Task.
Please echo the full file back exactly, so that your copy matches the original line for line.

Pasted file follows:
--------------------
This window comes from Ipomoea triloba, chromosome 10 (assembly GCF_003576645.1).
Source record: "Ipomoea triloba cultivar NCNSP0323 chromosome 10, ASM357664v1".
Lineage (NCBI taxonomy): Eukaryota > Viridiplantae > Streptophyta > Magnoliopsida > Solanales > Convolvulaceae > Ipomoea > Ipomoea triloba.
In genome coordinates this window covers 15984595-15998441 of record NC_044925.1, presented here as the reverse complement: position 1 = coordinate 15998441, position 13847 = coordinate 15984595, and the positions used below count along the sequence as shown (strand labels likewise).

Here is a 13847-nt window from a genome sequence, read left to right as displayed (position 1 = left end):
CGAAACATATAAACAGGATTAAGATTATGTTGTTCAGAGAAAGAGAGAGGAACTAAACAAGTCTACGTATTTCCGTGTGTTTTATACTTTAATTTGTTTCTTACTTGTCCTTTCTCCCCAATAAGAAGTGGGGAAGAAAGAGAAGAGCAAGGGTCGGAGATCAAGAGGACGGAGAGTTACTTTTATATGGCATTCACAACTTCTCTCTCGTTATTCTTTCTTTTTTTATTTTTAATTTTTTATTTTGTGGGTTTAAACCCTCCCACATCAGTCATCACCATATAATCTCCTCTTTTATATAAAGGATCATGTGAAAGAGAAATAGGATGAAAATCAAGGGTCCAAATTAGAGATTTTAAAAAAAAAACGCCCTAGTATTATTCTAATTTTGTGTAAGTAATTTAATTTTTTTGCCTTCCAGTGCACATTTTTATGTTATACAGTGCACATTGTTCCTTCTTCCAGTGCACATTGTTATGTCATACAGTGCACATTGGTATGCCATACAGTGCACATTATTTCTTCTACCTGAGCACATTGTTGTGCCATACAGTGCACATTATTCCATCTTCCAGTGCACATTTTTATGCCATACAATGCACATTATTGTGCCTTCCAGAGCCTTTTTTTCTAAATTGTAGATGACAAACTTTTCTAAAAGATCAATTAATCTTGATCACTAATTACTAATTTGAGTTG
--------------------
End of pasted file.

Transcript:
This window comes from Ipomoea triloba, chromosome 10 (assembly GCF_003576645.1).
Source record: "Ipomoea triloba cultivar NCNSP0323 chromosome 10, ASM357664v1".
Lineage (NCBI taxonomy): Eukaryota > Viridiplantae > Streptophyta > Magnoliopsida > Solanales > Convolvulaceae > Ipomoea > Ipomoea triloba.
In genome coordinates this window covers 15984595-15998441 of record NC_044925.1, presented here as the reverse complement: position 1 = coordinate 15998441, position 13847 = coordinate 15984595, and the positions used below count along the sequence as shown (strand labels likewise).

Here is a 13847-nt window from a genome sequence, read left to right as displayed (position 1 = left end):
CGAAACATATAAACAGGATTAAGATTATGTTGTTCAGAGAAAGAGAGAGGAACTAAACAAGTCTACGTATTTCCGTGTGTTTTATACTTTAATTTGTTTCTTACTTGTCCTTTCTCCCCAATAAGAAGTGGGGAAGAAAGAGAAGAGCAAGGGTCGGAGATCAAGAGGACGGAGAGTTACTTTTATATGGCATTCACAACTTCTCTCTCGTTATTCTTTCTTTTTTTATTTTTAATTTTTTATTTTGTGGGTTTAAACCCTCCCACATCAGTCATCACCATATAATCTCCTCTTTTATATAAAGGATCATGTGAAAGAGAAATAGGATGAAAATCAAGGGTCCAAATTAGAGATTTTAAAAAAAAAACGCCCTAGTATTATTCTAATTTTGTGTAAGTAATTTAATTTTTTTGCCTTCCAGTGCACATTTTTATGTTATACAGTGCACATTGTTCCTTCTTCCAGTGCACATTGTTATGTCATACAGTGCACATTGGTATGCCATACAGTGCACATTATTTCTTCTACCTGAGCACATTGTTGTGCCATACAGTGCACATTATTCCATCTTCCAGTGCACATTTTTATGCCATACAATGCACATTATTGTGCCTTCCAGAGCCTTTTTTTCTAAATTGTAGATGACAAACTTTTCTAAAAGATCAATTAATCTTGATCACTAATTACTAATTTGAGTTG